Making a good deal when buying or selling a business is not as simple as one may think. There are many factors to consider and important decisions to be made prior to the transaction taking place. Read on for tips on how to get the best deal when buying or selling a business.
Different Interests of Buyers and Sellers
In almost every buy-sell agreement, there is or should be an allocation of goodwill vs. assets. The Buyers and the Sellers each have different goals when it comes to how the goodwill and assets are allocated. It is in the Buyers’ best interest to make the assets a greater part of the purchase, as it provides a greater writeoff opportunity on their taxes. The Seller, conversely, benefits from the allocation of the purchase being more goodwill than assets. This is because the Seller pays capital gains tax on the allocation of goodwill, whereas they have to pay more ordinary income tax on the sale of the assets.
The Risks of Buying an Existing Business
Prior to the sale of a business, buyers have an important decision to make. They must decide if they want to buy the business itself or just purchase the assets of the business. This is a significant decision for liability purposes. If the buyer purchases the business itself, they may be subject to any claims or lawsuits from the prior owners’ operations. If the buyer only buys the assets and the asset purchase includes the trade name under which the business is currently operating, there is also a risk of liability if a lawsuit arises.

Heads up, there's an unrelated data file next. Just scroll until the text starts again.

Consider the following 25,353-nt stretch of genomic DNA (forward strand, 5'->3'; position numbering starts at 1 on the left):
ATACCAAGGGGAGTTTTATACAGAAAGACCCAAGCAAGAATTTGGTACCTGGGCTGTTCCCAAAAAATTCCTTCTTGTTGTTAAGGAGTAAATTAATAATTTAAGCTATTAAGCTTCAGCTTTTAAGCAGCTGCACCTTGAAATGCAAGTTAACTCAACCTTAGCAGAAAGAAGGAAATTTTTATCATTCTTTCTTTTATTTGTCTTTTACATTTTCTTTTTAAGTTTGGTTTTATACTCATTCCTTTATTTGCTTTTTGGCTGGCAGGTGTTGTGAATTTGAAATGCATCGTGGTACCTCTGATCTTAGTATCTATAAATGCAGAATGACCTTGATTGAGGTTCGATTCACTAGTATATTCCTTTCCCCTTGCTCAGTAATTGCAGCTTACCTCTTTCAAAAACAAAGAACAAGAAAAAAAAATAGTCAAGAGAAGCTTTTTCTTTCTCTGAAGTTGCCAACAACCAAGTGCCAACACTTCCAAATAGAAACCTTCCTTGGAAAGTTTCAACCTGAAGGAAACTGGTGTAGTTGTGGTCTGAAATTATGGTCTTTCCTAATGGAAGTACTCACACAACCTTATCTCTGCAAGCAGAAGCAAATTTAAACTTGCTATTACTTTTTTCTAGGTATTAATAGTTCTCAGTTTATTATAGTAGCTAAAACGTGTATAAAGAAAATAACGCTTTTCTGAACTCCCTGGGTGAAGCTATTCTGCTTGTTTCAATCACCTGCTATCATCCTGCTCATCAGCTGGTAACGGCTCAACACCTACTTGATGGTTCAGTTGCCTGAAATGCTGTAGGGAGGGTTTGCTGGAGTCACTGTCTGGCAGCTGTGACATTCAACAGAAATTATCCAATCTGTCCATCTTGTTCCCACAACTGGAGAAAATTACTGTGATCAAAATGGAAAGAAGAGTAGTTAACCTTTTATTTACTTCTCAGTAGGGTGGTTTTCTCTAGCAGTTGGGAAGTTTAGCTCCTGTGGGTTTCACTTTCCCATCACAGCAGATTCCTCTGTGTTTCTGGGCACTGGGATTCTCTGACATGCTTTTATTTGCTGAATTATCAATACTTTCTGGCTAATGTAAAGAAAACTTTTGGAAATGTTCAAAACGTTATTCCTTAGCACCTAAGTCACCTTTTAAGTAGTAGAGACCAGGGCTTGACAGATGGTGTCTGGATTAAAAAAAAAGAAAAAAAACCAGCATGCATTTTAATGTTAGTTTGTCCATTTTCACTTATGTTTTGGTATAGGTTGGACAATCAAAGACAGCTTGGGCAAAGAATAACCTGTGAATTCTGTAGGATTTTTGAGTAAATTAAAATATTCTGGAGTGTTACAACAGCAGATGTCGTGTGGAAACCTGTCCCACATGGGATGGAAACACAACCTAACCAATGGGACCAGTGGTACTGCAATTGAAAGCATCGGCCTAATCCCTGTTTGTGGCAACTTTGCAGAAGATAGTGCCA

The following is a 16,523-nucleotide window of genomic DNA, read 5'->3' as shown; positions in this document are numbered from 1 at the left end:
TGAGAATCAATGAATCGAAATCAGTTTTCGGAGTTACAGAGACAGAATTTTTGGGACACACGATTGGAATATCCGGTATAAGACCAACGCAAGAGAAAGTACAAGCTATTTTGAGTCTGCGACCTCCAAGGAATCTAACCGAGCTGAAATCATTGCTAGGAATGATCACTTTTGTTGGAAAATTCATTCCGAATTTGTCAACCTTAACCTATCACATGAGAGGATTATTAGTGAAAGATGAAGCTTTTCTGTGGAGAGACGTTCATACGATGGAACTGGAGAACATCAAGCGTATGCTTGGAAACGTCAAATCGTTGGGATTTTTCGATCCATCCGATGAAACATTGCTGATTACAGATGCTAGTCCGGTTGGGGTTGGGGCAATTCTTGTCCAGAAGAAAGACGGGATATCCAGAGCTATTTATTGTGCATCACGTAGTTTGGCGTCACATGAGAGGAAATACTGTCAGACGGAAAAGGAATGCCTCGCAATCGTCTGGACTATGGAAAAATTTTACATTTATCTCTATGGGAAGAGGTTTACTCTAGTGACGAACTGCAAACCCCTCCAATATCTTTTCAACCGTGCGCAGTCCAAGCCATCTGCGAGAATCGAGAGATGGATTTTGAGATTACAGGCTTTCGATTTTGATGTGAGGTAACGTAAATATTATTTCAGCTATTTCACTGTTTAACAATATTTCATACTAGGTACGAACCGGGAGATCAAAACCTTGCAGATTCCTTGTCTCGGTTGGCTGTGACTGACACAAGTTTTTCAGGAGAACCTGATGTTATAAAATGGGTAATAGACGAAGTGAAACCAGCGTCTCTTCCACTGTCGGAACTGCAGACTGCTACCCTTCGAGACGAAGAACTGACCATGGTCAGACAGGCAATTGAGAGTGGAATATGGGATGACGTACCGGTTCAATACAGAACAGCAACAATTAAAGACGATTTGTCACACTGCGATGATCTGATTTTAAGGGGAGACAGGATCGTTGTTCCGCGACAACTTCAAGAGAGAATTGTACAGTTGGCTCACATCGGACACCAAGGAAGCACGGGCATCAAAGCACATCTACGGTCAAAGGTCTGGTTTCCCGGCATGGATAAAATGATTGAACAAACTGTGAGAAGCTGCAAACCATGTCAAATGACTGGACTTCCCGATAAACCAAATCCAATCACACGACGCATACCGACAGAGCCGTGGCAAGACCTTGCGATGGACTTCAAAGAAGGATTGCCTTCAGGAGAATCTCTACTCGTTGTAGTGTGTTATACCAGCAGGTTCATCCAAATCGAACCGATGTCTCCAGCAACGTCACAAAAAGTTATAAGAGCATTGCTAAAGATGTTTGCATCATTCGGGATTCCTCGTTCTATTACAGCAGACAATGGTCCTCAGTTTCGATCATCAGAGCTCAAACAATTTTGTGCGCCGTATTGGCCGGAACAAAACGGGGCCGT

How Buyers and Sellers Can Protect Themselves
The best way for Buyers and Sellers to protect themselves is through warranties, indemnifications, and contractual language agreed upon prior to purchasing the business. In the drafting of these documents, the seller should warrant that there are no current claims against the business, and if any claims do arise from the actions of the prior owner, the Seller agrees to be held legally responsible or indemnify the buyer for any related costs. If the Buyer is just purchasing assets, the Buyer must decide if they wish to purchase the Seller’s business/trade name. Buying the business/trade name can be good for continuity of operations and retention of customers. However, if the purchase includes the current trade name, there must also be language to limit the buyer’s liability from the prior business operating under the same name. Sellers must also ensure that the contractual language keeps them protected if a lawsuit arises under new ownership.
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